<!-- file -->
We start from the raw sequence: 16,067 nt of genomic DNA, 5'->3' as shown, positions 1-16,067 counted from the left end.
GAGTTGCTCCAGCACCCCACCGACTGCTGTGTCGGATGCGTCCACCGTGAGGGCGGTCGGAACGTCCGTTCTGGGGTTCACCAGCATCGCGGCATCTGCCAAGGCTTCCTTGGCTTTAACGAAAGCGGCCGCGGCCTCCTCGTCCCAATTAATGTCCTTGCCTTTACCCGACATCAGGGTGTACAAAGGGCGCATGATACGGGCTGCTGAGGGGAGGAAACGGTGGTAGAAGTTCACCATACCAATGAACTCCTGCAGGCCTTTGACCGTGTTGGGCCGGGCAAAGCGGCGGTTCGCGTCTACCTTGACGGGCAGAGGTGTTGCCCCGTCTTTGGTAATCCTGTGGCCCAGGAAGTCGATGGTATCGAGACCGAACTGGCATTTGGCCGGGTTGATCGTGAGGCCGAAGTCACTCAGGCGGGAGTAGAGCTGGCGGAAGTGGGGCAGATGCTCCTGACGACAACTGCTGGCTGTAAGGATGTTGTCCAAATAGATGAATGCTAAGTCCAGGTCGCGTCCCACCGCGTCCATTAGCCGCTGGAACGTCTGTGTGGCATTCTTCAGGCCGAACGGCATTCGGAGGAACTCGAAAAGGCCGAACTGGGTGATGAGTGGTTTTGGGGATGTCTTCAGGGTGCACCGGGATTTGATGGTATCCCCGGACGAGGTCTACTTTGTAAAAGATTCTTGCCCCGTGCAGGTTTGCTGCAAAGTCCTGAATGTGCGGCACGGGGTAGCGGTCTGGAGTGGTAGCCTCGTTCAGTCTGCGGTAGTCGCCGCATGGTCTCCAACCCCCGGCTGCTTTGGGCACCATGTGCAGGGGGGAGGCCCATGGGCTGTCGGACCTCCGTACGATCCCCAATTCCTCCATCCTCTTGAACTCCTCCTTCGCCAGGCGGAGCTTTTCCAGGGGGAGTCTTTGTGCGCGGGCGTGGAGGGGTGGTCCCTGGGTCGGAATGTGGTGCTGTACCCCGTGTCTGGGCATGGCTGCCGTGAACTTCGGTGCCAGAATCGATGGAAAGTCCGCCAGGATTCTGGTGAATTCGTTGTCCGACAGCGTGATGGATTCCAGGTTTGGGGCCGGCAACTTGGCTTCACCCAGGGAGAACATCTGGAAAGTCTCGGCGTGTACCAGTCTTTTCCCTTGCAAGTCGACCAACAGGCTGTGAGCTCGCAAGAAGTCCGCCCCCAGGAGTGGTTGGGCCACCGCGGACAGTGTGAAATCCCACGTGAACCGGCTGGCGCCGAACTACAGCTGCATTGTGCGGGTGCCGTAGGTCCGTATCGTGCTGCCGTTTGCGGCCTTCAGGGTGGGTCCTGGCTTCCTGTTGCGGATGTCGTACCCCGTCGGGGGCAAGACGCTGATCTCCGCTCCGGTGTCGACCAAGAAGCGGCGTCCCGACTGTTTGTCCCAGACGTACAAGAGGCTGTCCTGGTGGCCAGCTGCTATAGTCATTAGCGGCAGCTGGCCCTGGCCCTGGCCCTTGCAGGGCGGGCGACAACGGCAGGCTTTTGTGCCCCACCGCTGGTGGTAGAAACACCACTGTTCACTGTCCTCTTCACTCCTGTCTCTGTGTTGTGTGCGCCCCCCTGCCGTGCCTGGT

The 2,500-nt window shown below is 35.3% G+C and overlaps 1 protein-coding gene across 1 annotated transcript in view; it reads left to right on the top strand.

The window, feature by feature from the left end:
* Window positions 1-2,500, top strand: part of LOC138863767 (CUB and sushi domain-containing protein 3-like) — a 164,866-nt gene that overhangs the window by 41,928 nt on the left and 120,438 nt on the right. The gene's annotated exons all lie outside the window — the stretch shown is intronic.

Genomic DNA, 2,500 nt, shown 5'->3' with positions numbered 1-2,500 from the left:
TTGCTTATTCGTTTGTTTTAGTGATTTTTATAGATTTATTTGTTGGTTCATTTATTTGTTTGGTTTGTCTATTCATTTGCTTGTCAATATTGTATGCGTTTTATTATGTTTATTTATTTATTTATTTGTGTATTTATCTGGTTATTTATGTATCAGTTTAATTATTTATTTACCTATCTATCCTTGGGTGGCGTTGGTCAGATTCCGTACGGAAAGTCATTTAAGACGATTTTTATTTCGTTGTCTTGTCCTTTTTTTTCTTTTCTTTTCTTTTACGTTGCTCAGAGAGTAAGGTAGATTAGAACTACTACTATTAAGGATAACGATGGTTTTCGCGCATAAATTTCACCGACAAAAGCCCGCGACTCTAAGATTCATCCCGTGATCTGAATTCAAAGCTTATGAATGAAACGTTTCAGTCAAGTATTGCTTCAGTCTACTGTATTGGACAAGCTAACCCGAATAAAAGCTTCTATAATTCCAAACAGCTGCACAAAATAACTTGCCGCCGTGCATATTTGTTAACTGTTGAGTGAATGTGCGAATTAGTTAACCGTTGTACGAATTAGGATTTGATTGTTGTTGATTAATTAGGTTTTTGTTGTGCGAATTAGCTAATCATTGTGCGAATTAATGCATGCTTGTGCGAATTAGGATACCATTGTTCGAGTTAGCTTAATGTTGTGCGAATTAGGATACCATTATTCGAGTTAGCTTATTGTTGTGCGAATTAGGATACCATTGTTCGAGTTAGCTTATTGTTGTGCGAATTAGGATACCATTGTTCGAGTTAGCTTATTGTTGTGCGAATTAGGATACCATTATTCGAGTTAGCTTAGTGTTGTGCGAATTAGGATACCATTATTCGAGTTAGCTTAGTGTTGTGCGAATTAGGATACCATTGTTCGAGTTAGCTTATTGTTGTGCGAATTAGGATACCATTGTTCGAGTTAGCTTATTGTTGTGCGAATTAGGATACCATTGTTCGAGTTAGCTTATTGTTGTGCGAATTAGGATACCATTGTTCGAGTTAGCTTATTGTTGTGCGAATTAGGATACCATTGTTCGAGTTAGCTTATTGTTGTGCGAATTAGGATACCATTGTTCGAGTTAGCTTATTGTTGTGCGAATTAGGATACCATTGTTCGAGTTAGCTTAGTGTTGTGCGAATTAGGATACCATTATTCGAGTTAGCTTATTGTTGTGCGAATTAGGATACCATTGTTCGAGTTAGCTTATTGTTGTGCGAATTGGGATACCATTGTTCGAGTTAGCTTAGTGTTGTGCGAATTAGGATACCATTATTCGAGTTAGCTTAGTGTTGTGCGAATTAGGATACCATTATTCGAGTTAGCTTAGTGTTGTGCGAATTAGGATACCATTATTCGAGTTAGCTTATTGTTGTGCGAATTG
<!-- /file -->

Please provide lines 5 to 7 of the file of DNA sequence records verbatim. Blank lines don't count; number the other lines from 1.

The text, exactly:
* Window positions 1-2,500, top strand: part of LOC138863767 (CUB and sushi domain-containing protein 3-like) — a 164,866-nt gene that overhangs the window by 41,928 nt on the left and 120,438 nt on the right. The gene's annotated exons all lie outside the window — the stretch shown is intronic.

Genomic DNA, 2,500 nt, shown 5'->3' with positions numbered 1-2,500 from the left:
TTGCTTATTCGTTTGTTTTAGTGATTTTTATAGATTTATTTGTTGGTTCATTTATTTGTTTGGTTTGTCTATTCATTTGCTTGTCAATATTGTATGCGTTTTATTATGTTTATTTATTTATTTATTTGTGTATTTATCTGGTTATTTATGTATCAGTTTAATTATTTATTTACCTATCTATCCTTGGGTGGCGTTGGTCAGATTCCGTACGGAAAGTCATTTAAGACGATTTTTATTTCGTTGTCTTGTCCTTTTTTTTCTTTTCTTTTCTTTTACGTTGCTCAGAGAGTAAGGTAGATTAGAACTACTACTATTAAGGATAACGATGGTTTTCGCGCATAAATTTCACCGACAAAAGCCCGCGACTCTAAGATTCATCCCGTGATCTGAATTCAAAGCTTATGAATGAAACGTTTCAGTCAAGTATTGCTTCAGTCTACTGTATTGGACAAGCTAACCCGAATAAAAGCTTCTATAATTCCAAACAGCTGCACAAAATAACTTGCCGCCGTGCATATTTGTTAACTGTTGAGTGAATGTGCGAATTAGTTAACCGTTGTACGAATTAGGATTTGATTGTTGTTGATTAATTAGGTTTTTGTTGTGCGAATTAGCTAATCATTGTGCGAATTAATGCATGCTTGTGCGAATTAGGATACCATTGTTCGAGTTAGCTTAATGTTGTGCGAATTAGGATACCATTATTCGAGTTAGCTTATTGTTGTGCGAATTAGGATACCATTGTTCGAGTTAGCTTATTGTTGTGCGAATTAGGATACCATTGTTCGAGTTAGCTTATTGTTGTGCGAATTAGGATACCATTATTCGAGTTAGCTTAGTGTTGTGCGAATTAGGATACCATTATTCGAGTTAGCTTAGTGTTGTGCGAATTAGGATACCATTGTTCGAGTTAGCTTATTGTTGTGCGAATTAGGATACCATTGTTCGAGTTAGCTTATTGTTGTGCGAATTAGGATACCATTGTTCGAGTTAGCTTATTGTTGTGCGAATTAGGATACCATTGTTCGAGTTAGCTTATTGTTGTGCGAATTAGGATACCATTGTTCGAGTTAGCTTATTGTTGTGCGAATTAGGATACCATTGTTCGAGTTAGCTTATTGTTGTGCGAATTAGGATACCATTGTTCGAGTTAGCTTAGTGTTGTGCGAATTAGGATACCATTATTCGAGTTAGCTTATTGTTGTGCGAATTAGGATACCATTGTTCGAGTTAGCTTATTGTTGTGCGAATTGGGATACCATTGTTCGAGTTAGCTTAGTGTTGTGCGAATTAGGATACCATTATTCGAGTTAGCTTAGTGTTGTGCGAATTAGGATACCATTATTCGAGTTAGCTTAGTGTTGTGCGAATTAGGATACCATTATTCGAGTTAGCTTATTGTTGTGCGAATTG